Poet Technologies (PTK.V, last at $0.71) is a semiconductor/chip stock that I’ve followed for at least a decade. They’ve been working in a field called photonics, which is basically using teeeeeny-tiny lasers on chips to send information around in a computer. PTK’s technology allows for very high data transfer speeds, at a lower cost, and by using less power than the current industry standard for the particular component that PTK has developed, called an interposer. This has far-reaching applications in data centres and communications applications, but I’ve heard that story before. The thing that really gets me with PTK is that this team has been through this development and commercialization process several times in the past and this time, they have a JV with one of the largest chip manufacturers in the world (Xiamen Sanan) to commercialize the technology. I mention it today because the stock is moving on volume and I respect charts when it comes to breakouts.

The last one is a company called Versus Sytems (VS.C, last at $15.62). Having seen what’s been going on in the online advertising space, Versus looks to me to be the right story that was just waiting for the right time. I met with the Versus team a couple of years ago and was really impressed by the team and technology, but the market never really cared. Versus is rewards-points-meets-real-world-prizes that players/participants play for. This e-advertising sector is all the rage as consumer spending and entertainment habits change and companies want to get into those channels without generating negative goodwill… and playing for prizes by choice is more likely to generate positive goodwill, if anything. Coming out of the gate, Versus has a multi-year alliance agreement with Sparx Technology to integrate the Versus real-world-prize platform into Sparx’s existing fan/viewer engagement platform (Sparx is a firm that counts the NBA, NHL, MLB, NBC, ABC, Disney, and CNN as its clients). VS is a crazy stock as it has been rolled back 16 for 1 recently and is getting ready to “go to the show” with a full NASDAQ listing imminently. Let’s see what the U.S. market thinks of it once it’s live and trading there. Recent performance in, and focus on, the sector has me optimistic about the prospects for VS going forward, but I’m rolling the dice here.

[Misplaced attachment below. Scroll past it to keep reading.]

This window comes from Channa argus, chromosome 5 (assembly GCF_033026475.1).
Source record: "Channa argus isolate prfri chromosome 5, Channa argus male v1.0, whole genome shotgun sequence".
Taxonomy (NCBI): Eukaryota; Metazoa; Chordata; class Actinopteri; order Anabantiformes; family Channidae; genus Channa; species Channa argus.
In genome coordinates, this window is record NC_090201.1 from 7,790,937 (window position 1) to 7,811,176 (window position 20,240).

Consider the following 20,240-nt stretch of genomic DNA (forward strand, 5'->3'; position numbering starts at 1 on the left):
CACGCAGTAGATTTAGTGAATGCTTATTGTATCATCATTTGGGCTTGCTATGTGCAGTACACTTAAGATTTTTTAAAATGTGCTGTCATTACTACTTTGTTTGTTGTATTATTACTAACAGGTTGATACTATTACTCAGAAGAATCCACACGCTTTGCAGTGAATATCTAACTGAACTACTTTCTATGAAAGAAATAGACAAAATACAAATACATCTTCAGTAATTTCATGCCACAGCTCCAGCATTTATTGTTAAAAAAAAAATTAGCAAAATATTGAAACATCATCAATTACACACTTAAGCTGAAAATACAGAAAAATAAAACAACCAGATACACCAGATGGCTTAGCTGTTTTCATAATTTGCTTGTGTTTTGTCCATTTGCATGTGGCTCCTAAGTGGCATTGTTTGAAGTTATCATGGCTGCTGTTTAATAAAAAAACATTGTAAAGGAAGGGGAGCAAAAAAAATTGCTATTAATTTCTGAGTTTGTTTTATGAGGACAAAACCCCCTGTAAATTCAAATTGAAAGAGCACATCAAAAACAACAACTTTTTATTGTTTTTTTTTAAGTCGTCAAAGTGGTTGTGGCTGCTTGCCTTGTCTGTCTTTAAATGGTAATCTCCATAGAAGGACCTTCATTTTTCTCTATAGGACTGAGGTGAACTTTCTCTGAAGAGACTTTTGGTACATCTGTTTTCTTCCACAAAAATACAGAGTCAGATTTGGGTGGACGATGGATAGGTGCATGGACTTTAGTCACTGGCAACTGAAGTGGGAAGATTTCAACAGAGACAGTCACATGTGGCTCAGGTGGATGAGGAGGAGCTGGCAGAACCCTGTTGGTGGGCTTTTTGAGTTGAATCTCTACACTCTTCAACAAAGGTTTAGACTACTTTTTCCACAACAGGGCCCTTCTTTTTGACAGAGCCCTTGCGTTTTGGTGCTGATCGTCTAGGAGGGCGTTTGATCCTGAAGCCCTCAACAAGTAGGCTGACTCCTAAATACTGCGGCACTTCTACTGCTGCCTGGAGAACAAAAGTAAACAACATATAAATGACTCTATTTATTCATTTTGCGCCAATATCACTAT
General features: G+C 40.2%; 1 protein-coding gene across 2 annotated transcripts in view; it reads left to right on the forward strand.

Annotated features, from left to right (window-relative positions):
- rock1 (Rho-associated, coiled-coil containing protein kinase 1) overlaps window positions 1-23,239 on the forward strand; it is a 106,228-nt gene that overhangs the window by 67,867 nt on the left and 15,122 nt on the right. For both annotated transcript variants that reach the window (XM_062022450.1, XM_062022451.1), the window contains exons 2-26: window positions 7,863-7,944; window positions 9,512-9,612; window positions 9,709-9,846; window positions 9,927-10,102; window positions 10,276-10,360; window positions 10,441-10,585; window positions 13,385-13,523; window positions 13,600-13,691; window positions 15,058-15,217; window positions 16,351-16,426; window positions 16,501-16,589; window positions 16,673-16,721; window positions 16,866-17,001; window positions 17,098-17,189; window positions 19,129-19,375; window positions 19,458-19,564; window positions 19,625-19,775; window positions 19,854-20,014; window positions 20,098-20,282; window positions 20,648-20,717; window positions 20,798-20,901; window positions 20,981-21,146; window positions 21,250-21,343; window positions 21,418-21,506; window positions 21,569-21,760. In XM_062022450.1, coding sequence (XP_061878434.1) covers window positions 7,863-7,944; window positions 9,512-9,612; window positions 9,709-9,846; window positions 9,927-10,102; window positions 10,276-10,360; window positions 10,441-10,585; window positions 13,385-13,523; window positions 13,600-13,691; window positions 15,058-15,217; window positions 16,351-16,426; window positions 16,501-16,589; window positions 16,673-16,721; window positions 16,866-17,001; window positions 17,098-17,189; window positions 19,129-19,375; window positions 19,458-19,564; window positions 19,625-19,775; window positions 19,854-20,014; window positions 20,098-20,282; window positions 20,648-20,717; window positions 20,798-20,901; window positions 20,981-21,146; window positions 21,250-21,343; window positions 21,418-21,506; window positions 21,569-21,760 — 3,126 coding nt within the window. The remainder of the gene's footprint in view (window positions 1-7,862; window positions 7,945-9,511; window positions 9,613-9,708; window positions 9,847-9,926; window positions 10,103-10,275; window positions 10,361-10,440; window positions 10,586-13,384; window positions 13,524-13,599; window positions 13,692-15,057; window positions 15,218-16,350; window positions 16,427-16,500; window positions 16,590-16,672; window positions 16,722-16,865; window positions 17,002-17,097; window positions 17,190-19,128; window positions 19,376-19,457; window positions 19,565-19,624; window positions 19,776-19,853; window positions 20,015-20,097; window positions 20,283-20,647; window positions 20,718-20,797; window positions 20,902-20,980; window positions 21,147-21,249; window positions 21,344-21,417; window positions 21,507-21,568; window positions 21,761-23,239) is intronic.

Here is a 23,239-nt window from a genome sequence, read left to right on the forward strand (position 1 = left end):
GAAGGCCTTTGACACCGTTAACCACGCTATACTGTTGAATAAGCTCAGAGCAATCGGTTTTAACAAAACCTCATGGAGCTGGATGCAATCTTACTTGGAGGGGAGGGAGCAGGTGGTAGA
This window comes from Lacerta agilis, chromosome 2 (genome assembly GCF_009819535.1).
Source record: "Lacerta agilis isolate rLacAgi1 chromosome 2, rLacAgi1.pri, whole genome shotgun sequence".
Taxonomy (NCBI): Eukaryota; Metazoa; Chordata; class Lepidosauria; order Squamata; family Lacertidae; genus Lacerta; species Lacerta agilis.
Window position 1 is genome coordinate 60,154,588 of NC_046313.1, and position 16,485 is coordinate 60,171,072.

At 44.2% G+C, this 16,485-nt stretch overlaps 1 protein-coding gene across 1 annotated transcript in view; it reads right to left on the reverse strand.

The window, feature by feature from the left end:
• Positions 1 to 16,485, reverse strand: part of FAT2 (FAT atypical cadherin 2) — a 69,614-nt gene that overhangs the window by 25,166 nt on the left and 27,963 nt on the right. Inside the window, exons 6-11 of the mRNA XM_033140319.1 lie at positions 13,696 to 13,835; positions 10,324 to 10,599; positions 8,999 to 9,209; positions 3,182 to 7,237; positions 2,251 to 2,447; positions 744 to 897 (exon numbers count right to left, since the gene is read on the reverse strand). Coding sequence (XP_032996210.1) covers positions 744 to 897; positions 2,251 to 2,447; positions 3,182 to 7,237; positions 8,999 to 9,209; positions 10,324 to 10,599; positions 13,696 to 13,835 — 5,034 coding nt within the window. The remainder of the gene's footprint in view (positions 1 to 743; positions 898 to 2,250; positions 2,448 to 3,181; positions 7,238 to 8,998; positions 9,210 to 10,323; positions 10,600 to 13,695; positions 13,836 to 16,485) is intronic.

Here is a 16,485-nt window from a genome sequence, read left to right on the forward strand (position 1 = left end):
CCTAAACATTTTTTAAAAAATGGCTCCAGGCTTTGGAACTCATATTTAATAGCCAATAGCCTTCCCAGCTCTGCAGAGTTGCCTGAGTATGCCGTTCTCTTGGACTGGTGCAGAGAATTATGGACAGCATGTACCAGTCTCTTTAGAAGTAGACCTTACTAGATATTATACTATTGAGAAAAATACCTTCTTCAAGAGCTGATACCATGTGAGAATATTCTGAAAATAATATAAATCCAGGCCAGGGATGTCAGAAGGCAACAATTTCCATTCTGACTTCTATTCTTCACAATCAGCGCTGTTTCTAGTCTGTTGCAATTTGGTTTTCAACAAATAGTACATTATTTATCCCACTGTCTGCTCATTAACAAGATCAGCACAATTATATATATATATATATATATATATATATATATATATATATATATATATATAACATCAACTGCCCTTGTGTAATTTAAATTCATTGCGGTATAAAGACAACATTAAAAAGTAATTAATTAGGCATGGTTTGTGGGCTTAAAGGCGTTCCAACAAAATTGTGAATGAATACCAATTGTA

I could go on, but if you’re read this far, you’ve already attained ox-like abilities in your endurance, so thank you. That about does it for 2020… all the best in the New Year and, as always, happy hunting.